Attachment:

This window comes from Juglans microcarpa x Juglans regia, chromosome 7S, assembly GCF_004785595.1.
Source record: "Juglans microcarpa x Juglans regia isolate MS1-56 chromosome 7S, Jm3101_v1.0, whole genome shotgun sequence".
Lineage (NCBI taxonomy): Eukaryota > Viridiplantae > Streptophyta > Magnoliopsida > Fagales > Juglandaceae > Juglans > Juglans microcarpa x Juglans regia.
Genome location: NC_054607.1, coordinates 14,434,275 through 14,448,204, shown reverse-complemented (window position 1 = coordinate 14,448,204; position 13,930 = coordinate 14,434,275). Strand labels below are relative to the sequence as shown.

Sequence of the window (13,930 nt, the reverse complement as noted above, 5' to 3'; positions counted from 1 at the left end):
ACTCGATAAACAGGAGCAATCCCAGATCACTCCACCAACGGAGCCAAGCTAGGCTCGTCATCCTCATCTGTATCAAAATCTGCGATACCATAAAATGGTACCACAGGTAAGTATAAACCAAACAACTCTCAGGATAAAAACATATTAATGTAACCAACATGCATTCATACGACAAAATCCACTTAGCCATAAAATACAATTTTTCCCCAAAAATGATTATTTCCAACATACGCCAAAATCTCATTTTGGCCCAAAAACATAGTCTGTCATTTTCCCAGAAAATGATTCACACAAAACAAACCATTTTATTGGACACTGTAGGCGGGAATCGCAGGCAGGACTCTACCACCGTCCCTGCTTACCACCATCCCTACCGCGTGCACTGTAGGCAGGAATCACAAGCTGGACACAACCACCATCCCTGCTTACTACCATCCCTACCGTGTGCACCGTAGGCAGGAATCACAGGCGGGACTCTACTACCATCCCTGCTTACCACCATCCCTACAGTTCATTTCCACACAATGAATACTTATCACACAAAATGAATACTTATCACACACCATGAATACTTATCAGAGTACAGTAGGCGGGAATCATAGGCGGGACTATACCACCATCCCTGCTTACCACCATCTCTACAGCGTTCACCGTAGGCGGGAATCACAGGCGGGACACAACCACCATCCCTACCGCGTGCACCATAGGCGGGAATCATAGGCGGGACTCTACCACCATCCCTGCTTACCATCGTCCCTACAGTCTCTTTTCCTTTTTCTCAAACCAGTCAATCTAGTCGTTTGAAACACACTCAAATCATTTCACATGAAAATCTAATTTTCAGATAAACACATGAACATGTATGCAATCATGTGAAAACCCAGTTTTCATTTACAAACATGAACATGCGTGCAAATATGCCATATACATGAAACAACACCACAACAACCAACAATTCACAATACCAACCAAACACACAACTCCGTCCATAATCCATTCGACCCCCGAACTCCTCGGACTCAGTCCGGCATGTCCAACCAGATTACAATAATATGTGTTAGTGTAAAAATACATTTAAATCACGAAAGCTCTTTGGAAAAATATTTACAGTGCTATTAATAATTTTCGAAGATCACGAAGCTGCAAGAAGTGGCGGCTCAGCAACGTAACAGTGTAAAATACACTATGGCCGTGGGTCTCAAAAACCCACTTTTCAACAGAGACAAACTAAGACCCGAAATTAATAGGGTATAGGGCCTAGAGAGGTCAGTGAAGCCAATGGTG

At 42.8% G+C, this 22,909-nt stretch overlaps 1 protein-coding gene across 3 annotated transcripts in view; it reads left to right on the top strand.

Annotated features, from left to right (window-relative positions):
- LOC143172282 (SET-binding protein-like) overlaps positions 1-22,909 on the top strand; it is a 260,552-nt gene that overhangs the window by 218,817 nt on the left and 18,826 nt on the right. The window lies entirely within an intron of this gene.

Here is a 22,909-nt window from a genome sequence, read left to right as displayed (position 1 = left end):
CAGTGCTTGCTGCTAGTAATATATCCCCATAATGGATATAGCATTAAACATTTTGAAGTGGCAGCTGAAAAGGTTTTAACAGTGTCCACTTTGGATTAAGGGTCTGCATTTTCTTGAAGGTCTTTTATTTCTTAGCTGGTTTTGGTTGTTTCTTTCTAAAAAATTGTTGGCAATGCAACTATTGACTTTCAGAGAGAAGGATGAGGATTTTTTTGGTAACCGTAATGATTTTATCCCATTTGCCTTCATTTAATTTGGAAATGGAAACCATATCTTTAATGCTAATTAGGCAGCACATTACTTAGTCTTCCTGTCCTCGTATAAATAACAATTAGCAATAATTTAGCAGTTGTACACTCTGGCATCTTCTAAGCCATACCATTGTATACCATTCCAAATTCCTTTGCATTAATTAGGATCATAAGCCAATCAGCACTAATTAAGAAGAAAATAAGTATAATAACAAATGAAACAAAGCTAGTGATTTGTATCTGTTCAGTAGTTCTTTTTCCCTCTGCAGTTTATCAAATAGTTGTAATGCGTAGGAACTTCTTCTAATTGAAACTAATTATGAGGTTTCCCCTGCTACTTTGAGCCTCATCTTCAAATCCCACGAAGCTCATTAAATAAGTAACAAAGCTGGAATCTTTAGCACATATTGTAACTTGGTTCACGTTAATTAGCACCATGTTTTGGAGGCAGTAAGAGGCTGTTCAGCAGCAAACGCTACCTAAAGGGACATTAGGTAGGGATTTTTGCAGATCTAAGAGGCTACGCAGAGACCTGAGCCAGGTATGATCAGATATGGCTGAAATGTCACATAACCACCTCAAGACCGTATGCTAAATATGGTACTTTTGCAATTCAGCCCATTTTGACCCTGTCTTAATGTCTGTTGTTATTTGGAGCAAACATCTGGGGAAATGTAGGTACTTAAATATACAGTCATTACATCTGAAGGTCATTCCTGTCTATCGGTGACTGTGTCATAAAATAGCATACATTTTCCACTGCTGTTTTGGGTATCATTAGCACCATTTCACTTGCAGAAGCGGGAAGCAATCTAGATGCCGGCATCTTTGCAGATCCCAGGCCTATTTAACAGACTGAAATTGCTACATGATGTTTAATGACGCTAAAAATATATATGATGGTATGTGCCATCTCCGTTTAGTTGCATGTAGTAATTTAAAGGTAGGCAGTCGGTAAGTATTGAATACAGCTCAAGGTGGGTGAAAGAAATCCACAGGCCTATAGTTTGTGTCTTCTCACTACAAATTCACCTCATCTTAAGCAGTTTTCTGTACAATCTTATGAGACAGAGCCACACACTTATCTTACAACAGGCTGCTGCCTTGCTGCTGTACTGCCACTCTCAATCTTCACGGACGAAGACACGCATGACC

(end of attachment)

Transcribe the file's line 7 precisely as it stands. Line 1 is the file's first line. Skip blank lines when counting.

At 42.8% G+C, this 22,909-nt stretch overlaps 1 protein-coding gene across 3 annotated transcripts in view; it reads left to right on the top strand.